Sinkholes: Preventing a Sinking Site

understand what's underneath trademark trinity subsurface
Evan Mowbray

Sinkholes: Preventing a Sinking Site

It’s important to understand the full scope of a work site when it comes to knowing what’s underneath your projects. However, sometimes the underground sneaks up on unsuspecting areas, bringing the surface and subsurface together. I’m talking about sinkholes, which can happen anywhere where water meets the ground. Sinkholes are formed when the ground collapses due to water seeping through the soil and accumulating in cavities and voids. These cavities weaken the soil’s ability to hold weight, leading to collapses in the Earth through internal erosion. Sinkholes can be naturally occurring, or caused by human activity. There are a few signs of naturally occurring sinkholes, such as cracks in a foundation, the inability to close doors and windows, and increasing ground settlement. Overusing groundwater in times of droughts, building artificial ponds and drilling water wells can all result in sinkholes caused by human activity.

An image of a site plan showing ground penetrating radar data for sinkholes. The text reads "GPR data showed void spaces beneath the surface, indicating that there was a risk of subsidence. The exact location and depth of the sinkholes were identified from ranges from 2-6 feet and the data was used to create a map of the subsurface features.

Sinkholes have formed in unexpected areas in various sizes, both on the surface and in the water. The deepest sinkhole in the world, known as the Xiaozhai Tiankeng sinkhole in China, is over 2,100 feet and formed due to a flowing underground river thousands of years ago. Sinkholes can form anywhere, such as the more recent sinkhole formed at the Corvette Museum in 2014, which caused a partial floor collapse that led to over a million dollars in damages to eight unique Corvettes. They can occur both outside and inside, wherever water can get into the dirt. Oftentimes, the presence of sinkholes is often undiscovered until one forms and swallows up something important, such as a business parking area, construction site, or even someone’s house.

In order to locate potential sinkholes and understand the danger, we can utilize GPR technologies to get a better idea of potential sinkholes. Ground penetrating radar can be used to locate a number of underground features, including utilities, tanks, and graves, but can also be used to locate the voids and cavities. Our team at Trinity is familiar with ground penetrating radar and locating potential sinkholes. In one case, our team was called out after a sinkhole formed in a parking lot of a country club and swallowed a car. The client took action to repair the sinkholes and called on our team to determine the potential for more sinkholes. Through the use of ground penetrating radar, we were able to map out and confirm the presence of two additional voids underground in the parking area that would turn into sinkholes due to subsidence if not properly addressed.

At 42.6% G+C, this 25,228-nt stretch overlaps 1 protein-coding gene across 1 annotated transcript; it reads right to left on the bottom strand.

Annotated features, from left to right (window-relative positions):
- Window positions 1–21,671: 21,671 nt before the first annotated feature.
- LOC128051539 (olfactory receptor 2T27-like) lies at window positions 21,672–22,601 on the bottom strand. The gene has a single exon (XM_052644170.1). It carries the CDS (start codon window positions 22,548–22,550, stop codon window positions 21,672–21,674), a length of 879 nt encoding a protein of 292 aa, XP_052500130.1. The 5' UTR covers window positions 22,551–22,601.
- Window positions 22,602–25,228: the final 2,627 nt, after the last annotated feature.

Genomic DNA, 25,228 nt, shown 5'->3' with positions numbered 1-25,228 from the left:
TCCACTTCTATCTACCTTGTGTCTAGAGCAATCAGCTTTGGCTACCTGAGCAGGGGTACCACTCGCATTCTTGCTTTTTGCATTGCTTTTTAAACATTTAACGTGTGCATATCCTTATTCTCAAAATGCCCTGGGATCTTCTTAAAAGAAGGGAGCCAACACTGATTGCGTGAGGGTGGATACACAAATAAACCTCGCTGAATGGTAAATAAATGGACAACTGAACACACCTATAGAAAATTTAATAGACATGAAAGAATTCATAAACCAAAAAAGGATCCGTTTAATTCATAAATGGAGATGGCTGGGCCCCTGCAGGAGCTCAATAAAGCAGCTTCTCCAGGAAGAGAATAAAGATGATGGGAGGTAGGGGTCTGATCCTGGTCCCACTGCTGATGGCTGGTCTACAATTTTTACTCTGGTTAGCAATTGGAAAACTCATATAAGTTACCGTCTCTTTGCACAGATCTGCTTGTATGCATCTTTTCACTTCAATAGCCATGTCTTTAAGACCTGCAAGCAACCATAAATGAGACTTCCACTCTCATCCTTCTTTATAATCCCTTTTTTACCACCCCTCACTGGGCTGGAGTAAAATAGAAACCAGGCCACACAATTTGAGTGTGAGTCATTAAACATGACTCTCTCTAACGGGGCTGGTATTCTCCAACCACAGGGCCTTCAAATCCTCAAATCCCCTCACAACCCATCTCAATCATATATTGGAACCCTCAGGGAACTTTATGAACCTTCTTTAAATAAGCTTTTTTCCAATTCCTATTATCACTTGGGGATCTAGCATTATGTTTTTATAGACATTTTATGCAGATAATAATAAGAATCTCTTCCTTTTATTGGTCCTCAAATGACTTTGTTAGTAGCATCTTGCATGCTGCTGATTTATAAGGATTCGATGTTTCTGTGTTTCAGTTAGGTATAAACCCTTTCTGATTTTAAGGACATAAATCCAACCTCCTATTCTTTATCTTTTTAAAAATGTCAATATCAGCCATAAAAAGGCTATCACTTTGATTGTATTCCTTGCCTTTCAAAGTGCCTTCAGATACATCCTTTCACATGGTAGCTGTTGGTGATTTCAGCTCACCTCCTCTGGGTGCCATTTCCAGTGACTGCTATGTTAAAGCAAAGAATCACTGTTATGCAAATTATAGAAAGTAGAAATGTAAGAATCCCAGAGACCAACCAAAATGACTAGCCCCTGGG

An image of a truck sinking into stone at a construction site as a result of a sinkhole. The right side of the truck is sunken into the ground, and the left side of the truck is partially in the air.

Another sinking situation occurred at a construction site where a sinkhole had already formed. While the client was working on filling in the sinkhole, the truck carrying the stone sank into a different sinkhole due to its weight overwhelming the soil. In order to retrieve the dump truck safely, our team was called out to inspect for sinkhole activity before a tow truck was brought in. Our team was able to gather the scanning data necessary to determine the presence of potential sinkholes that would result in another sinking truck, allowing the client to repair and reduce their sinkhole risk. Our team at Trinity Subsurface is highly skilled at using ground penetrating radar to locate both sinkholes and other subsurface features, such as utilities, tanks, and graves. Call us today to find out more about how you can locate potential dangers and visit our website for further information.

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